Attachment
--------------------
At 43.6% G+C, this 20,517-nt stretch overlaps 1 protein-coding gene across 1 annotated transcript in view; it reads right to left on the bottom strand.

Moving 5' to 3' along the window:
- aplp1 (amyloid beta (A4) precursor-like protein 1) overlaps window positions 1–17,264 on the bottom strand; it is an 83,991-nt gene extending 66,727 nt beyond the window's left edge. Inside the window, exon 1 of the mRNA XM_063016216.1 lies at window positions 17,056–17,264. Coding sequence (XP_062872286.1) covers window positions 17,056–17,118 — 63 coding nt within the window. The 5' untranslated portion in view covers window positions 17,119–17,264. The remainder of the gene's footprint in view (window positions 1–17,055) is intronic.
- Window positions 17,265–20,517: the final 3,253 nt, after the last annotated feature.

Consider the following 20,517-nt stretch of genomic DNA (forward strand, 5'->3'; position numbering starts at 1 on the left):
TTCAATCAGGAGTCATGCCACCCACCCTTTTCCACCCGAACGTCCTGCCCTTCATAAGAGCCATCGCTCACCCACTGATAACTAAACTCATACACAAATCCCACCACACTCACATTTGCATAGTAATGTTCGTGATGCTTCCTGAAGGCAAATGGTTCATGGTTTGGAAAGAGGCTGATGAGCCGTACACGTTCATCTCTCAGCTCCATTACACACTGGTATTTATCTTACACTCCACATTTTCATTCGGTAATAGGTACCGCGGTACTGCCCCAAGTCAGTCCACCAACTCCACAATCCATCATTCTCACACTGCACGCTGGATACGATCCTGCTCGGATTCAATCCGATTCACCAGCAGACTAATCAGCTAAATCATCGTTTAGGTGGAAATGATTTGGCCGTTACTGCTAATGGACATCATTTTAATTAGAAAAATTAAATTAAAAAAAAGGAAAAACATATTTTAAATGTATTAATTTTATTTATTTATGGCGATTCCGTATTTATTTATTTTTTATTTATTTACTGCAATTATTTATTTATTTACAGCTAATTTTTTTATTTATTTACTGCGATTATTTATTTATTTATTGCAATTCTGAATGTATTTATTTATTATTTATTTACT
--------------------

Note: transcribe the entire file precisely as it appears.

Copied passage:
At 43.6% G+C, this 20,517-nt stretch overlaps 1 protein-coding gene across 1 annotated transcript in view; it reads right to left on the bottom strand.

Moving 5' to 3' along the window:
- aplp1 (amyloid beta (A4) precursor-like protein 1) overlaps window positions 1–17,264 on the bottom strand; it is an 83,991-nt gene extending 66,727 nt beyond the window's left edge. Inside the window, exon 1 of the mRNA XM_063016216.1 lies at window positions 17,056–17,264. Coding sequence (XP_062872286.1) covers window positions 17,056–17,118 — 63 coding nt within the window. The 5' untranslated portion in view covers window positions 17,119–17,264. The remainder of the gene's footprint in view (window positions 1–17,055) is intronic.
- Window positions 17,265–20,517: the final 3,253 nt, after the last annotated feature.

Consider the following 20,517-nt stretch of genomic DNA (forward strand, 5'->3'; position numbering starts at 1 on the left):
TTCAATCAGGAGTCATGCCACCCACCCTTTTCCACCCGAACGTCCTGCCCTTCATAAGAGCCATCGCTCACCCACTGATAACTAAACTCATACACAAATCCCACCACACTCACATTTGCATAGTAATGTTCGTGATGCTTCCTGAAGGCAAATGGTTCATGGTTTGGAAAGAGGCTGATGAGCCGTACACGTTCATCTCTCAGCTCCATTACACACTGGTATTTATCTTACACTCCACATTTTCATTCGGTAATAGGTACCGCGGTACTGCCCCAAGTCAGTCCACCAACTCCACAATCCATCATTCTCACACTGCACGCTGGATACGATCCTGCTCGGATTCAATCCGATTCACCAGCAGACTAATCAGCTAAATCATCGTTTAGGTGGAAATGATTTGGCCGTTACTGCTAATGGACATCATTTTAATTAGAAAAATTAAATTAAAAAAAAGGAAAAACATATTTTAAATGTATTAATTTTATTTATTTATGGCGATTCCGTATTTATTTATTTTTTATTTATTTACTGCAATTATTTATTTATTTACAGCTAATTTTTTTATTTATTTACTGCGATTATTTATTTATTTATTGCAATTCTGAATGTATTTATTTATTATTTATTTACT